Assuring that low-income children have health coverage would seem to be a noncontroversial and popular issue. Yet, the policy history of US children's health insurance is full of drama, and the fate of the federal State Children's Health Insurance Program (SCHIP) has been marked by ideological conflict and two presidential vetoes. Why?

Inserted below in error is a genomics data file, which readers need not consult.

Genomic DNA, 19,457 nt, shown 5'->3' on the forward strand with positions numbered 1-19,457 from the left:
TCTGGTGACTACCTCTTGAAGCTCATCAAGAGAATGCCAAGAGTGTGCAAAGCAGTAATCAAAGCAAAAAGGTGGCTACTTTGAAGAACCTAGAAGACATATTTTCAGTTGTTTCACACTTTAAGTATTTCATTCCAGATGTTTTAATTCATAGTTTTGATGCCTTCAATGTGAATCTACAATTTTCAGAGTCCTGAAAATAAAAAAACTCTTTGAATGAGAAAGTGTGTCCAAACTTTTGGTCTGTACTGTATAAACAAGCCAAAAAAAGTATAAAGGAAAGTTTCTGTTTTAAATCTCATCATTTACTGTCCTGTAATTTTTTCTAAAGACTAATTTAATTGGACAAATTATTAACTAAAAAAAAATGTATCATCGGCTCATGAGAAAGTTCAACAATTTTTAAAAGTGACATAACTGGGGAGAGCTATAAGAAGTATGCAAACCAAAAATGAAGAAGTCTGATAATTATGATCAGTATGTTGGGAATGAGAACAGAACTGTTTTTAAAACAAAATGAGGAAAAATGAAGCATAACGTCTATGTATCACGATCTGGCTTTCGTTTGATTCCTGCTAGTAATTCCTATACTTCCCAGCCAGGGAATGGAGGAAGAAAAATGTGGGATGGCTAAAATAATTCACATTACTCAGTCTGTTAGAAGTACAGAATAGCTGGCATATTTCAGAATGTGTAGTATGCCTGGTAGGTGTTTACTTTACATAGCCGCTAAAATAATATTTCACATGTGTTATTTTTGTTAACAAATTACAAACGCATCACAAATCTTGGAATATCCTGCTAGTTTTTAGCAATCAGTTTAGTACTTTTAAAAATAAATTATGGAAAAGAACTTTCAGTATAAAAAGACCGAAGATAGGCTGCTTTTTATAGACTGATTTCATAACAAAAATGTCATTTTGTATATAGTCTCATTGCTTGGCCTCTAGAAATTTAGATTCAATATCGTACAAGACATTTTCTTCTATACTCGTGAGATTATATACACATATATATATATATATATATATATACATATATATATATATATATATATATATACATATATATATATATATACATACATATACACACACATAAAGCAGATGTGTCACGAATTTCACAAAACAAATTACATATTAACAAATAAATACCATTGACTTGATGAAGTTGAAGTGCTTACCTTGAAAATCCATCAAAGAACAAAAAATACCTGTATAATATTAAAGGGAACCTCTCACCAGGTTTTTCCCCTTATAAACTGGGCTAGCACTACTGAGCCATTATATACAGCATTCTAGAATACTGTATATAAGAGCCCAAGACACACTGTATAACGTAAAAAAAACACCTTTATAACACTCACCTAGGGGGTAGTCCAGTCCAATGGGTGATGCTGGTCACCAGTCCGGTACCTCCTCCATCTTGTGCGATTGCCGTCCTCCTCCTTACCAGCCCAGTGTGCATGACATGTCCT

Alice Sardell answers this question through an examination of the policy legacies and decisions that shaped SCHIP, the advocacy strategies that created and sustained it, and the actors who interacted to either support or oppose its expansion. Equally, her analysis illustrates the critical importance of policy entrepreneurs, both inside and outside government, in the US policymaking process.